One of the most common non-surgical treatments for opening obstructed coronary arteries is called Percutanueous Transluminal Coronary Angioplasty (PTCA).
Whereas twenty years ago, the majority of patients with arterial blockages were sent for bypass surgery, today many patients are now eligible for Coronary Angioplasty, a procedure that is far less invasive and requires for the majority of patients, a vastly shorter recovery time. There will still be instances where patients are referred for surgery.
Preparing for the Procedure – What do you need to do?
You should not eat or drink anything for four hours prior to the procedure. You will be given special instructions if you are diabetic. Your groin area will be washed and shaved in preparation for the PTCA. If you have had coronary angiography prior to the angioplasty, this will have been completed already.
Angioplasty Procedure – What happens?
The length of time of each procedure depends on the complexity of the individual diagnosis and situation. Procedures last between 1-3 hours for most patients. Of course, due to the nature of the procedure, each individual will encounter different parameters. Variables include the extent and nature of each blockage, as well as the number of blockages.
You will receive various medications through an intravenous line in your arm. As with angiography, you be drowsy during the procedure. The doctor may want to give you directions during the procedure.
- As with Cardiac Catheterisation, you will be placed on an x-ray table upon your arrival in the lab. Surgical sheets will cover you. Your groin will be cleansed with antiseptic and numbed. (You will feel the sting of the needle, but then your groin will feel quite numb.)
- Heart monitoring equipment will be placed on your arms and legs, and you may be given oxygen to breathe.
- The angioplasty catheter (balloon-tipped) is inserted at the numb area, and advanced to your heart, using x-ray guidance. Your cardiologist will inflate the tiny balloon in the area where the blockage occurs. It is normal when the balloon is inflated at the point of the blockage to feel chest pressure, or discomfort. Once the balloon is deflated, this will subside. Some patients feel a stronger thumping of the heart or skipping of beats. Some also feel a flushed feeling. All these sensations are normal. You will be asked at times to hold your breath for a few seconds. You may also be asked to cough.
- The cardiologist may also put stents (tiny tubular shaped mesh devices that hold the arteries open) in to the arteries to inhibit the reforming of the narrowing. Newer drug eluting stents offer even greater assurance of the longevity of the repair.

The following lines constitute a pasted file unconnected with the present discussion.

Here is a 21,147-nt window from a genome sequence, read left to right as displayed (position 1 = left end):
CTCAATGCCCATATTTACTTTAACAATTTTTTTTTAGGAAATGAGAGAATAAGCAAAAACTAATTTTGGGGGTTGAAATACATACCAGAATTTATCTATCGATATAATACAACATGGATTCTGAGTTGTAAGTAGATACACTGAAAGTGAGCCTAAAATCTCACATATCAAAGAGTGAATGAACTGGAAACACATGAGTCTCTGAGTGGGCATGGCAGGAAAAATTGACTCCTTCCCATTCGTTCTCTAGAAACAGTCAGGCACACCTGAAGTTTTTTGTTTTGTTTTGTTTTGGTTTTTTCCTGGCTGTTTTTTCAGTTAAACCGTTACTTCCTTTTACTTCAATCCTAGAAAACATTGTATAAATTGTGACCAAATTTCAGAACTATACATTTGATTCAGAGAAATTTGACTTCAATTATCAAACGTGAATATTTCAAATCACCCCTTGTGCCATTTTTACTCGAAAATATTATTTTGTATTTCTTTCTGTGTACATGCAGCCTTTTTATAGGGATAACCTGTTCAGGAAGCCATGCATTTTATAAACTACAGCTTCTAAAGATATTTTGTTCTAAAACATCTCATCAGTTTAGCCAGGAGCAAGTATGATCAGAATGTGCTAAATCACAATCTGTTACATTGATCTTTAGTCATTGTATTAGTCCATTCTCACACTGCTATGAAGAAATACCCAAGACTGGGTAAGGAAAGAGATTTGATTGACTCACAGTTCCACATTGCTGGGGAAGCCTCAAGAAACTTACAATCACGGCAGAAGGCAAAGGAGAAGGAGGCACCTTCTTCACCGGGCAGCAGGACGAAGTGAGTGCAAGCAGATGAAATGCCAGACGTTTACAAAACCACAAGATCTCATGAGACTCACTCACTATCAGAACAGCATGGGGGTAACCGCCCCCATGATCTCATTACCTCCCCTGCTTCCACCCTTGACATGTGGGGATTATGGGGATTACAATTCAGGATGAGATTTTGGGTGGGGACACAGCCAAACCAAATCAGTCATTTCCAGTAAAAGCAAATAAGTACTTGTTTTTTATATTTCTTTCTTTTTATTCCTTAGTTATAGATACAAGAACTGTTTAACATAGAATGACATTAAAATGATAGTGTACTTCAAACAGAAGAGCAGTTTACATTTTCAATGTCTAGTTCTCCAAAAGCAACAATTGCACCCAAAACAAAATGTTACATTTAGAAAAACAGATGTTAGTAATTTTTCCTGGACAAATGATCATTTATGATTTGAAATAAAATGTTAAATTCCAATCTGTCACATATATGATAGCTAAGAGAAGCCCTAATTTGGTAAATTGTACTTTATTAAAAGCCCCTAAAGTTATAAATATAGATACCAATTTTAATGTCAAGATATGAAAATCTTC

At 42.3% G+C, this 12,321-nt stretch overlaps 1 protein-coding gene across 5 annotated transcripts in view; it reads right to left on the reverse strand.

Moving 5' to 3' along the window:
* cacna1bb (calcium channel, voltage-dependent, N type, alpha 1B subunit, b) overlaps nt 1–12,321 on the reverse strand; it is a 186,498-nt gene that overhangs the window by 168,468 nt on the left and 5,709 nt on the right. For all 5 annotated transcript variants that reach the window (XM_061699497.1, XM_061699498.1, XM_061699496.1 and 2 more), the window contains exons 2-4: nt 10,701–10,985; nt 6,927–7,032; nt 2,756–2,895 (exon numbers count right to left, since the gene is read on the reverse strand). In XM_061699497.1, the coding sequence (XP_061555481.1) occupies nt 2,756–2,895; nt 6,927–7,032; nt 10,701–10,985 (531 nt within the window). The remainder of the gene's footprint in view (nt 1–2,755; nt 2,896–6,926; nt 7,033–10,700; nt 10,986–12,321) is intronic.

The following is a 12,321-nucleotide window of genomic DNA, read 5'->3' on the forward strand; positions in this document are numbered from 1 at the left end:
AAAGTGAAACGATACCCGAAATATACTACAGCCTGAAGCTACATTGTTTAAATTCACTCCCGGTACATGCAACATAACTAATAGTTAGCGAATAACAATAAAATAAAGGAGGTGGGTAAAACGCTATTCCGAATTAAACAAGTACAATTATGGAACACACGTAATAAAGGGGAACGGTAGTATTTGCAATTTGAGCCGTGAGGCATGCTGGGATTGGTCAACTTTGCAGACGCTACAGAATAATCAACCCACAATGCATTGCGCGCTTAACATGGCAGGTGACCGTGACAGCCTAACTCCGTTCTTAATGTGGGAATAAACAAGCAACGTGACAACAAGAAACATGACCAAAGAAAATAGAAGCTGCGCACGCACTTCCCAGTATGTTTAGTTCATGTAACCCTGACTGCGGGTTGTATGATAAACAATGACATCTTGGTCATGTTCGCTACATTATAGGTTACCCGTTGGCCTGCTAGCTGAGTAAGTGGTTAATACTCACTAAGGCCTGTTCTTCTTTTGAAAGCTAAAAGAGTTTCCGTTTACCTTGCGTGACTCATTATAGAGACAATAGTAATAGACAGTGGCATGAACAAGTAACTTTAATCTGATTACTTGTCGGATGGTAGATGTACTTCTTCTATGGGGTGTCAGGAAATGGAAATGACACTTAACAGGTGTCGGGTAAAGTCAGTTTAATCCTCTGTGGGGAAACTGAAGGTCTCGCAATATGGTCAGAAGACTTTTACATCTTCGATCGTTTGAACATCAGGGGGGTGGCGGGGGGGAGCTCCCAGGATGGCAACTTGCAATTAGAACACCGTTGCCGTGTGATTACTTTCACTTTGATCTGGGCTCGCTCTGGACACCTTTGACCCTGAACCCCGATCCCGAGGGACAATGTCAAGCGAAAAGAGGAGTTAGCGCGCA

- This procedure may be repeated several times if there is more than one narrowing or a narrowing that is particularly long.
After the Procedure
At the end of the procedure, a closure device for the groin incision may be used.
You will be moved to a recovery area for a short time, and then taken to your room. Your vital signs and general well-being will be monitored in the room. Your groin area and dressing will be frequently checked and you will remain in bed and keep your leg immobilised. Pain medication will be given as required and you will be required to take other postoperative medication.
You will be able to eat as soon as you wish after the procedure.
You will be required to stay in hospital at least overnight. Your cardiologist will discuss your individual requirements with you prior to discharge.
Your cardiologist will see you the morning of discharge and discuss any further needs including follow-up consultations in the rooms and also medication. The hospital staff may also discuss these requirements with you after this consultation. You will receive prescriptions for the medicines you will need.
Possible Complications And Risk
No invasive procedure occurs without a certain amount of potential risk and complications. Your doctor and the hospital staff follow your recovery closely so that if any complications arise, corrective action can be taken immediately. Although the incidence is low, you should be aware that the following complications may rarely occur:
- Allergic reaction to the dye or to other medications.
- A tear in the artery during the procedure.
- Severe bruising/bleeding into the groin area of the procedure leg. This may come to the surface over the next few days.
- Changes in heart rhythm.
- Blood clotting
- A heart attack or stroke
‘Any surgical or invasive procedure carries risks. Before proceeding, you should seek a second opinion from an appropriately qualified health practitioner.’
Periodic follow-ups with your cardiologist are quite important. Your cardiologist will discuss when your next appointment should be made. After this, there will be a schedule of follow-ups and at least yearly consultations. In some patients, re-narrowing of the artery may occur in the future.
It is important to realise that angioplasty and stenting, whilst removing the immediate problem, do not cure coronary artery disease. It is vital that you maintain both your health and have regular visits with your cardiologist and your GP to ensure continued health. Be aware of the signs and symptoms of reoccurring heart problems and take measures to seek medical help immediately.
It is also vital to ensure that any medications you are prescribed are taken as prescribed. In patients who have had stents, there is a life-long commitment to medication.